the Fairgame Archive

2007-10-12: in praise of the text: Bliss Stage (Ignition Stage)
by Emily

Folks around here and the Forge, Story Games et al are a tremendous resource for game designers. However, a part of the process we are a bit less good at is helping each other render those amazing games into comprehensible, interesting and well-written texts. There are notable exceptions. I'm thinking of the Burning Wheel crew, and others, who approach the editing and presentation phase in an extremely professional manner.

This task is one of the hardest parts of the process, no lie, so of course it is difficult. But it is also one of the most important parts. Because of this, I am going to take some time to single out exemplary games in this regard.  I'm again at that stage, for Sign in Stranger, myself, so this is pertinent and aimed at myself as much as anyone else.

So, let's talk about Bliss Stage (Ignition Stage).

From the simple, grabby cover to the clear but stylistically delineated fonts and layout, this text is approachable and understandable.  Ben takes the hand of the reader from the first sentence, and outlines his task as well as giving the reader an expectation of what to get from reading the text and playing the game. Please note that Ben is a close friend, and I am a playtester and contributer to the game. However, I had no part in the layout, and I stand by my words.

Hi! My name is...

Ben introduces himself to the reader by name. Now if we started having every game start the same way, we'd drown in a sea of monotony, but it fits here. Ben makes the text an ongoing conversation with the reader. Later in the text, Ben gives four sample players for the reader to possibly identify with—each at a different level of experience with the game and gaming—and they also address the reader.  The sample players also allow Ben to address various issues (such as inexperience at the table, or finer points of the game) with a different voice than his authorial voice, allowing more texture to the experience of reading the text and giving the reader a different "in" to the information.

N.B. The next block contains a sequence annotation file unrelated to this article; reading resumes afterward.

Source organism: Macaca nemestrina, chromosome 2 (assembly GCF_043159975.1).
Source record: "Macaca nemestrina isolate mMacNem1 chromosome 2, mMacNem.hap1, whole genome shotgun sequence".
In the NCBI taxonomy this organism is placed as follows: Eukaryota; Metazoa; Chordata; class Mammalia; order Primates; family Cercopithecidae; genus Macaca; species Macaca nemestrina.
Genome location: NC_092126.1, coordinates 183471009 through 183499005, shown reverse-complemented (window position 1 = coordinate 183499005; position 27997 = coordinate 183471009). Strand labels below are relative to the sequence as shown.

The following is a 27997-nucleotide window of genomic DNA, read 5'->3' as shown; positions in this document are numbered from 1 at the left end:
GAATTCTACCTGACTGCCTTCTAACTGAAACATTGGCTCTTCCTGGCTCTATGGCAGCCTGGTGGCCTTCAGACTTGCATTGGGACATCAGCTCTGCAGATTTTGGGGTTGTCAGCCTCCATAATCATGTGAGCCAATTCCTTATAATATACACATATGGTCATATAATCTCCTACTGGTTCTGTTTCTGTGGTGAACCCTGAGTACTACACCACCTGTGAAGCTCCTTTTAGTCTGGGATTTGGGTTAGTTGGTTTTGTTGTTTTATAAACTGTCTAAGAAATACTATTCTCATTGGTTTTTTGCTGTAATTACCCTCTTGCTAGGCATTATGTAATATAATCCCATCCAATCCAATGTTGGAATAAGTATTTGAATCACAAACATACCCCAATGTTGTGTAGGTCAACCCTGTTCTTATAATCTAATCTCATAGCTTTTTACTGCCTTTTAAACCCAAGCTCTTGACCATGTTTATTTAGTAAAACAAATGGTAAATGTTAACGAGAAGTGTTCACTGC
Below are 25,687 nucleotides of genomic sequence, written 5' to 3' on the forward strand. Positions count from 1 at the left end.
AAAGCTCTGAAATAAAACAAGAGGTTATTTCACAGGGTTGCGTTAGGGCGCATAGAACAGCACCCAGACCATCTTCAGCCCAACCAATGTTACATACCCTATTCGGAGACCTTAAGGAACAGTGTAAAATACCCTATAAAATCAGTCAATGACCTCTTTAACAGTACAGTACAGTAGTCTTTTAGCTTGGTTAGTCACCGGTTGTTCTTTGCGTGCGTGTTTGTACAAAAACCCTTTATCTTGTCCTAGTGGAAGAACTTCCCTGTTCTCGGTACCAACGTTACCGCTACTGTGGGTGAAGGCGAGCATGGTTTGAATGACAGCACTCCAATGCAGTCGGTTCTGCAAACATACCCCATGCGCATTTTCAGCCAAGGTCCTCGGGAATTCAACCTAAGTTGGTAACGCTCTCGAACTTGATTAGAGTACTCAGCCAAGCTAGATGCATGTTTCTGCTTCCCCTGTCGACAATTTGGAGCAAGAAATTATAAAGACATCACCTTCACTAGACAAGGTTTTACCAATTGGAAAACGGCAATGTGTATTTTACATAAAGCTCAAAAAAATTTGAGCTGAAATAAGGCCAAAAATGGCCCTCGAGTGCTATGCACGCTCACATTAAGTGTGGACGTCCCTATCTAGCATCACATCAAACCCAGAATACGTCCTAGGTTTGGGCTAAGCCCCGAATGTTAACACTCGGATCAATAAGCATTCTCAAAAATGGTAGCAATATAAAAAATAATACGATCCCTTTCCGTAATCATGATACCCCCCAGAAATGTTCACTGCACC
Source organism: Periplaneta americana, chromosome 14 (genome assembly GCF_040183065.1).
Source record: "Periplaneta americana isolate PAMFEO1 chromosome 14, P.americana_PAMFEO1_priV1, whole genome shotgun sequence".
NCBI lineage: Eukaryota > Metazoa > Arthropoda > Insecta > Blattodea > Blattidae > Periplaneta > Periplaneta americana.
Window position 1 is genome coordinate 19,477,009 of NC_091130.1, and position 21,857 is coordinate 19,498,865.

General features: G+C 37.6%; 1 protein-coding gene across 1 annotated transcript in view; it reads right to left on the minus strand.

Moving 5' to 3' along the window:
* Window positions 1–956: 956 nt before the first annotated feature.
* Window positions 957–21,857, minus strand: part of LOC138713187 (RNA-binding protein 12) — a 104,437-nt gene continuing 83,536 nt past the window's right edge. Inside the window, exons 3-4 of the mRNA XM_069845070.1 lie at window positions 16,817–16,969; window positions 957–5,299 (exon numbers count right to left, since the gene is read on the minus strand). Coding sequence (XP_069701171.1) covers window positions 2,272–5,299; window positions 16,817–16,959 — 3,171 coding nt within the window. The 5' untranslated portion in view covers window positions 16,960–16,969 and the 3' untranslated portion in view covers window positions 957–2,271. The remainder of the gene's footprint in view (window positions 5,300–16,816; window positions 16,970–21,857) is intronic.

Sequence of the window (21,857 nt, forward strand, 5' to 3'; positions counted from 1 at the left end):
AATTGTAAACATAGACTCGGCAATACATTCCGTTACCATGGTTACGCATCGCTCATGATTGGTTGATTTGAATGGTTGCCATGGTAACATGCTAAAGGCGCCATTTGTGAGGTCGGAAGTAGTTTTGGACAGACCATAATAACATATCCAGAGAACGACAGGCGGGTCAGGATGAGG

Meat of the text

This is a text book of good organization. The chapters break down each stage of the game. Charts are clear and understandable. Each chapter has an intro to each character type, which breaks up the monotony of reading rules with an emotional "hit" on what it's like to play the game. These also function to position the character types in the mind of the players. And each chapter has examples and summary.  The structure of play in Bliss Stage is unusual, even for a hippie game, with players handling multiple characters, scenes being set up as fall out from other scenes, and characters (anchors) being responsible for in-game narration that shapes the experiences of other characters, making a mini-roleplaying experience occur within the frame of the story.

This is stuff that needs clear explanation. Ben gives it.